In my last post, I detailed the process of setting up a MacRuby app to send Growl notifications. To get even more mileage out of Growl, though, it’s a good idea to response to various interactions with the notifications that you send. For example, you can have your application respond to your notice being clicked, or to the notice timing out and disappearing from the screen.
To get started, open the sample app that we created from the previous post.
The Growl Delegate
Open the ApplicationDelegate.rb file – this is the file that responds to our general application events. In the “awakeFromNib” event, we set our Growl delegate to “self” – the ApplicationDelegate class. It turns out you don’t have to do this if you are not going to respond to any growl events. You can set the delegate to “” and Growl will not send any events to your app.
In our application, though, we want to set up a click event. Since we already have the delegate set to self, we can simply add the delegate method for clicked:
This method will be called any time a user clicks on a notification that our application sends. From this method, we can do anything we want – take our app to a specific screen, run a background process, kick off another app or process, send another growl notification or anything else that we can think of. It’s our code, after all, and we get to determine what it does.
The Context Parameter
Having the method defined and the delegate set up is only part of what we need. The context parameter (which can be named anything you like) is also important.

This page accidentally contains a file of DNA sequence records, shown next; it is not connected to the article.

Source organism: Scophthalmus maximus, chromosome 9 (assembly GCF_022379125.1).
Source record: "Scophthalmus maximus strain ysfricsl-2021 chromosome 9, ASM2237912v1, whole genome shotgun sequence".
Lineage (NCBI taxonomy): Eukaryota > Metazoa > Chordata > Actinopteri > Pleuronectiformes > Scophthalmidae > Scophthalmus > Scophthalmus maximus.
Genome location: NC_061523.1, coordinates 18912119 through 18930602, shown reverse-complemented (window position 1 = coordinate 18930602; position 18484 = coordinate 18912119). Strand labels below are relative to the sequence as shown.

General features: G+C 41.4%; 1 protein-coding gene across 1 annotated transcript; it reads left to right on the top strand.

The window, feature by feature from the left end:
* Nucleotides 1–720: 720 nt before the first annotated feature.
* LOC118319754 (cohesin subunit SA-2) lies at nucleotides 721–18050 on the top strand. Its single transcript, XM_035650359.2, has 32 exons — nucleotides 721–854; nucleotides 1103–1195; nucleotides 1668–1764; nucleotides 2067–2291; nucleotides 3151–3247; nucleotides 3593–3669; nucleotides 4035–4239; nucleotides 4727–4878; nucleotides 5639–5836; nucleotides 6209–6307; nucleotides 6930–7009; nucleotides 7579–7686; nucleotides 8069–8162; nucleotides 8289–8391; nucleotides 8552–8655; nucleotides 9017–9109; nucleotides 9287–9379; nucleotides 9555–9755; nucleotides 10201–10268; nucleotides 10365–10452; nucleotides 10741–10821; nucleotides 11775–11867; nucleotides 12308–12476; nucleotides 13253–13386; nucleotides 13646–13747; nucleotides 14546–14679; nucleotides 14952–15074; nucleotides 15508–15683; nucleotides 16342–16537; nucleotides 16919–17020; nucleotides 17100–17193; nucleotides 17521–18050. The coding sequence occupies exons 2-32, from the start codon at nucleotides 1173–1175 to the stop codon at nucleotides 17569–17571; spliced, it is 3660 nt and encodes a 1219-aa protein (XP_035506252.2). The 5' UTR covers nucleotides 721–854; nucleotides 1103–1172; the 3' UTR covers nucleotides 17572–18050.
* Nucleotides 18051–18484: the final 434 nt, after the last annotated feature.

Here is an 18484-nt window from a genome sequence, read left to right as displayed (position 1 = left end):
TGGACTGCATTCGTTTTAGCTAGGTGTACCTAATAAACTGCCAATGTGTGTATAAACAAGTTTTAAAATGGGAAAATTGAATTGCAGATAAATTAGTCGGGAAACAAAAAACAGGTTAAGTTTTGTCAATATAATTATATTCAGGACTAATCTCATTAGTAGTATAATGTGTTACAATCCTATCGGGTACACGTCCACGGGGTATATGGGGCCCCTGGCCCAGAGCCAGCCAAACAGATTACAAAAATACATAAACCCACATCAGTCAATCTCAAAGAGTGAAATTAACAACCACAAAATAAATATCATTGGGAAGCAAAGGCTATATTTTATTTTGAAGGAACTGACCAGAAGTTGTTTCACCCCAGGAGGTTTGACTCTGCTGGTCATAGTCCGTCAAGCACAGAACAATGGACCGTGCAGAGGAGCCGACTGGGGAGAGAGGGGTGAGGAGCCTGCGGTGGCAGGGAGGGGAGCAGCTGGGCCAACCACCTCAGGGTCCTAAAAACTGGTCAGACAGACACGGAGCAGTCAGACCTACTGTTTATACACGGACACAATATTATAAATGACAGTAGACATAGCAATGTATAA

Looking back at the growl notification that we are sending from our ApplicationDelegate, there is a clickContext key in the hash. At this point, we have set it to nil, but if we want to use any of the callback methods from Growl, we need to set this to something other than nil. When we set this value, it will be passed to our clicked callback method. This allows us to provide context to the method – hence the name of the parameter – which can be used to determine what actions to take.
For this example, set the value of clickContext to “You Clicked A Notification!”
GrowlApplicationBridge.notifyWithTitle("Our Growling Title",description: "this is a really big description of really cool things! now you can take over the world with Growl from MacRuby!",notificationName: "Test",iconData: nil,priority: 0,isSticky: false,clickContext: "You Clicked A Notification!")
If you do not provide some form of data for the context, the clicked callback will not execute.
The Clicked Callback Method
As a simple example of using the clicked callback method, we can send another Growl notification. In this case, we will take the context and use it as the Growl description. The ApplicationDelegate class now looks like this:
Note that we are setting the clickContext to nil for this send notification. If we set it to anything else, we would allow the user to click it and it would call back into this same method. This isn’t necessarily a bad thing – but could be if we aren’t careful.
The End Results
Run the app from Xcode and when the first notification pops up, click on it. You will then see a second notification that should look like this: